All of the above is needed if you want to cook Indian food. And as an expat you are likely to get sick of it fast, or frustrated at not getting it  right.

This means you need to get yourself a few continental basics as well. The main appliance you will need to continental proof your kitchen is the microwave/convection oven.

Why one that does both you ask? Simple, it saves you space and possibly money. The microwave/convection oven is likely to have a much bigger capacity than a simple OTG (oven toaster grill).
Indian cuisine isn’t high on baking, so ovens aren’t part of daily life. There are big brands that do real size electric ovens, but they are the type you have mounted in a modular kitchen, a thing you are not gonna get in your Indian kitchen unless you own the property.

I’ve been using my microwave/convection ovens for 5 years now, still running great, and baking goods well, you just need to bake your cookies in smaller batches. You’ll need to get yourself, oven proof dishes to cook gratins and casseroles. Pyrex is available in India in stores such as Lyfestyle and Homestop or the local brand Borosil in many hypermarkets as the microwave trend is catching in cities.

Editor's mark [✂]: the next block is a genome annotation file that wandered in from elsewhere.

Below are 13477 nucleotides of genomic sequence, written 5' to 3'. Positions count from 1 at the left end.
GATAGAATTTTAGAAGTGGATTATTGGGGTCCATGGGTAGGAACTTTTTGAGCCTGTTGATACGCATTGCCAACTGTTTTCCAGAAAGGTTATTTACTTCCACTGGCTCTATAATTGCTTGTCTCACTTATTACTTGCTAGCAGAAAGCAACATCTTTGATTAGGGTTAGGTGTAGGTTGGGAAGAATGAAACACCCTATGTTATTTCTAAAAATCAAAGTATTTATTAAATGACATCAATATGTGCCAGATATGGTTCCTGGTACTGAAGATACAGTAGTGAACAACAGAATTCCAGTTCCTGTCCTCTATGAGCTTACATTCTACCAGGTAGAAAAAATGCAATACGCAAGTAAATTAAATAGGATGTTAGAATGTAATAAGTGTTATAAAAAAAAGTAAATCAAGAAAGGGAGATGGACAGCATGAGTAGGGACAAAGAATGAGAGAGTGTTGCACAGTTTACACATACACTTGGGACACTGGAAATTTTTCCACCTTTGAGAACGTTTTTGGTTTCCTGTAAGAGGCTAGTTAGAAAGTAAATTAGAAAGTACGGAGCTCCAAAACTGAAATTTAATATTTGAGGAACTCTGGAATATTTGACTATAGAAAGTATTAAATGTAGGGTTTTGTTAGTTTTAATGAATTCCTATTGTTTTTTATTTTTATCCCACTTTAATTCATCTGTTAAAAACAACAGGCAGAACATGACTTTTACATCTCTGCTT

All cooking accessories such as whips, pizza cutters, baking trays, pie mould, muffin mould are getting more an more available in hypermarkets and Home stores such as mentioned above. For more details, read my blog entry about baking in India.

To spare your sanity also invest in a good food processor, and a sandwich maker. Be assured that the kitchen gizmos market is catching up in India, you can even find quite a lot online. Flipcart and Amazon are one of my favourites when it comes to home and grooming appliances. You can pay cash on delivery as well if you aren’t too sure about your credit card being accepted.

Now for the most important thing: plastic containers.

They are a MUST. I won’t repeat that enough. All lentils, cereals, and flour come in plastic pouches, you need something to store them efficiently home. The containers need to be airtight as the climate is generally humid in most of the country. Leave even a pack of crackers open for a couple of hours and it will be mush. So, to store food you need good containers.
The other problem in Indian kitchens are cockroaches and ants. You can call pest control if you want, but the climate is such that they come back quickly, way too quickly.